The system, called Crowdly, has a dispenser that issues customers waiting in line with an RFID-enabled tag that sticks to their clothes. By placing a gate at the entrance, Crowdly keeps track of each person who enters and exits the store. Once it reaches capacity, a traffic light indicates red for the next person to wait. After someone leaves, the light turns green and the person next in line can enter. The company was able to set up the entire system (with an Out-of-the-Box plug and play installation) in just a couple of weeks.

How RFID Monitoring Technology Works
By tracking each tag separately, the RFID scanner keeps a count of everyone in the store and limits entry based on the maximum allowed capacity for that facility. In the case of Crowdly, every customer with an RFID tag that passes through the scanner equals an additional count. The frequency of entry and exit has no impact on the total count, with very little additional logic required. Other systems use complex algorithms to optimize the entry and exit process.

Basic System Architecture for an RFID Overcrowding Monitoring Solution
Typically, the system starts by registering the unique identity of the RFID tag. After calculating the total number of customers in the location, it can decide whether more people can enter or not. How the system evaluates whether to allow or deny entry depends on the store’s layout and amount of entrances. A system administrator sets the logic for the evaluation step. Once configured, the system automatically manages all other functions.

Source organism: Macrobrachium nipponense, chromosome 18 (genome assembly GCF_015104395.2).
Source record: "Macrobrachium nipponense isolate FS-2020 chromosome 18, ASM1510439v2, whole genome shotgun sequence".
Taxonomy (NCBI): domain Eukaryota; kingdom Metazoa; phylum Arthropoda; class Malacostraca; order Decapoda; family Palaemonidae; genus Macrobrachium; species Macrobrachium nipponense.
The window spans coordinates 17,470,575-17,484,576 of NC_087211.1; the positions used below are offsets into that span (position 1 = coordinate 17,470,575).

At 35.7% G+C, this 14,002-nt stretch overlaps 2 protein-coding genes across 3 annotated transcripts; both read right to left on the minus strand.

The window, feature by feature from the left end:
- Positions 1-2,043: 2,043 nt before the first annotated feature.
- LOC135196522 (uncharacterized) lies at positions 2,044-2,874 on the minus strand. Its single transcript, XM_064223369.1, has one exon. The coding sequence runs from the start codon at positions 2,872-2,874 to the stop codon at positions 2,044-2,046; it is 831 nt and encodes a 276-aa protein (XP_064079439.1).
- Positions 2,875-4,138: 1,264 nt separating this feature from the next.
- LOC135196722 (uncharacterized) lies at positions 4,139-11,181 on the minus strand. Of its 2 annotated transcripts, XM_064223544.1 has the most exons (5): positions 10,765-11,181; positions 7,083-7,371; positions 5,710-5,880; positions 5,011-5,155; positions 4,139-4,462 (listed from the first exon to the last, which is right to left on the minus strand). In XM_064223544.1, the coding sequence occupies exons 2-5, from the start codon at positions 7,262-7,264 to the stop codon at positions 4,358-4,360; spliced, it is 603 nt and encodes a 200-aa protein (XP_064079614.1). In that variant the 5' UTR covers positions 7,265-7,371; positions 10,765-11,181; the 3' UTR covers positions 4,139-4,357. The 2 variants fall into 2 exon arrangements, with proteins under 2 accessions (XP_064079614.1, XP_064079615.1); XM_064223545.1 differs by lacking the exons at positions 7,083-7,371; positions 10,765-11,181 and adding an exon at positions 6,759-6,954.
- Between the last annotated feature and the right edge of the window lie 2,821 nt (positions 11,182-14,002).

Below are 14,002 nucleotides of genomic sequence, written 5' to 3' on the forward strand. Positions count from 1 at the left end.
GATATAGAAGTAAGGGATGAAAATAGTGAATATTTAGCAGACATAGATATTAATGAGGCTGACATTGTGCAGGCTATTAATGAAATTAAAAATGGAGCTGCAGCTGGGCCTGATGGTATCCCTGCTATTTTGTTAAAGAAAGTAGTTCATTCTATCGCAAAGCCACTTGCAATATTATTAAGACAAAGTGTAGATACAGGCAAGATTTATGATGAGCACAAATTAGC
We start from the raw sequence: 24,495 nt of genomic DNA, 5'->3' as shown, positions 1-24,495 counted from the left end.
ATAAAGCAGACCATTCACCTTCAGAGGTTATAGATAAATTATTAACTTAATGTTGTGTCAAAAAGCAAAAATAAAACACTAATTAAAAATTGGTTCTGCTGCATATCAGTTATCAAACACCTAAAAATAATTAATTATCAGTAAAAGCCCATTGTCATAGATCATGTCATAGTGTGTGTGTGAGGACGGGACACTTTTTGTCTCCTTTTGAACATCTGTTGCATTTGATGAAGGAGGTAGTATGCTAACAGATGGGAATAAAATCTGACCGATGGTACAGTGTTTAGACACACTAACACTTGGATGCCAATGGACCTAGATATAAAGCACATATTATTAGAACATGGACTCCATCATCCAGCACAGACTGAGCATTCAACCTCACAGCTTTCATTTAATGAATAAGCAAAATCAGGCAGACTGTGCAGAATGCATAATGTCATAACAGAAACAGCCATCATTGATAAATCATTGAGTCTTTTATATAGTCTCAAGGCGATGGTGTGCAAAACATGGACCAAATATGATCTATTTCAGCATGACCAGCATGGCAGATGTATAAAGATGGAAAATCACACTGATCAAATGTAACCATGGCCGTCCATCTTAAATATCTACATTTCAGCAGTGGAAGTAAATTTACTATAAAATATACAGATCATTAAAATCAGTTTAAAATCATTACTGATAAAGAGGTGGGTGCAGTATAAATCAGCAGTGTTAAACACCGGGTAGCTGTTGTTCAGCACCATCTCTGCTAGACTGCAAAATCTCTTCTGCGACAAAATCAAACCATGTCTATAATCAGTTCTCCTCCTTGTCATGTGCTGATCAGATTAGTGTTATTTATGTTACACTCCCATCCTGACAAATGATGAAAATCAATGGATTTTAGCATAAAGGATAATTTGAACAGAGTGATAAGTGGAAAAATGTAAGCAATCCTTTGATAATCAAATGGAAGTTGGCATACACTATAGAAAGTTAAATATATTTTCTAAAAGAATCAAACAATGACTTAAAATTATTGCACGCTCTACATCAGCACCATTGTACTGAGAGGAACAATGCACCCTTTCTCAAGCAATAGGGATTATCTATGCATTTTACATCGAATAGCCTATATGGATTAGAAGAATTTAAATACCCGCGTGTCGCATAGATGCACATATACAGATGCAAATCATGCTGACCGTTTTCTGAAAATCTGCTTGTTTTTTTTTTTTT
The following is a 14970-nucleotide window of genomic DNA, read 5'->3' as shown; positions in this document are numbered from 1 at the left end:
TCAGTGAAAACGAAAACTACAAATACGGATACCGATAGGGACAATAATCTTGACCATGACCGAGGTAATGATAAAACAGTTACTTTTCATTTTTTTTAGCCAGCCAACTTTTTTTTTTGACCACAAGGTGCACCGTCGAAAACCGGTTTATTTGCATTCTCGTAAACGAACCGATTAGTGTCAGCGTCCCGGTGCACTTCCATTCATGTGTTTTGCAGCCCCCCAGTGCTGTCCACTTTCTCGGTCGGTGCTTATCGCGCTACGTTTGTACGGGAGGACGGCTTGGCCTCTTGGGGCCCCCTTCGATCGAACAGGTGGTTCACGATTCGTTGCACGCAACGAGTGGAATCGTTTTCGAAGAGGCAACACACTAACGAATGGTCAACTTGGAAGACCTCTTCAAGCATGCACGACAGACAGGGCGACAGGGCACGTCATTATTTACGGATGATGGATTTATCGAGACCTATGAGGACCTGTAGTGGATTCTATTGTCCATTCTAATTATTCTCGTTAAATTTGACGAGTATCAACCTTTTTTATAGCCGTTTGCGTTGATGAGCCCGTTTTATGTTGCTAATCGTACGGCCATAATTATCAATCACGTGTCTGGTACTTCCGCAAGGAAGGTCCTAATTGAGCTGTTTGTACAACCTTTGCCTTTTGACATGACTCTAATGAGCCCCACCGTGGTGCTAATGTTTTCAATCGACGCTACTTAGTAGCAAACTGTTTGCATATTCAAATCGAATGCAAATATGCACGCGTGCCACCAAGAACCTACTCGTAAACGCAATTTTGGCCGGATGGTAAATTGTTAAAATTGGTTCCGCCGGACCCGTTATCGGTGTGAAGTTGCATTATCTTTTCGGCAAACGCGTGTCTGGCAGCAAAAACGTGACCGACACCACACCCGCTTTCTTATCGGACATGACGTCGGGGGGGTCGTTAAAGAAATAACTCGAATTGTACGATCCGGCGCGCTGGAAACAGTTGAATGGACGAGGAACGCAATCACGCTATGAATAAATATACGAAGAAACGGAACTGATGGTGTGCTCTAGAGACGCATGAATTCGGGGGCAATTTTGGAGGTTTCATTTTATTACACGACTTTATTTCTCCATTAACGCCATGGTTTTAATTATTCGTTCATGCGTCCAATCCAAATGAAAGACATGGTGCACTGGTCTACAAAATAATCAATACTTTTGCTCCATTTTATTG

Benefits of Using RFID for Crowd Monitoring
While a basic system may work for many stores, in some cases, you may want to ensure customers maintain social distancing or help with contact tracing. A Real-Time Localization System (RTLS) can help owners place strategic scanners at different locations in the store. This way, it’s possible to track every person’s movement during their visit. With automated RFID monitoring and RTLS, businesses can make sure they do everything possible to keep customers and staff safe while complying with all local guidelines.

Find out more about preventing store overcrowding at  RFID Journal LIVE! 2021. New applications for RFID technologies enable businesses to overcome challenges with daily operations. Since the COVID-19 pandemic disrupted regular in-person shopping, RFID is now assisting retailers with reducing the burden on staff by making it easier to comply with ever-shifting guidelines. If you want to find out more about other innovations in RFID monitoring and crowd control systems, join us at LIVE!. RFID crowd management systems can support offices, food stores, and other live events. RFID Journal LIVE! is a yearly event that brings together industry professionals, the latest innovators, and technology experts to collaborate, share lessons, and network the next big disruption. To see the latest RFID crowd monitoring systems in action,  join us this year at RFID Journal LIVE!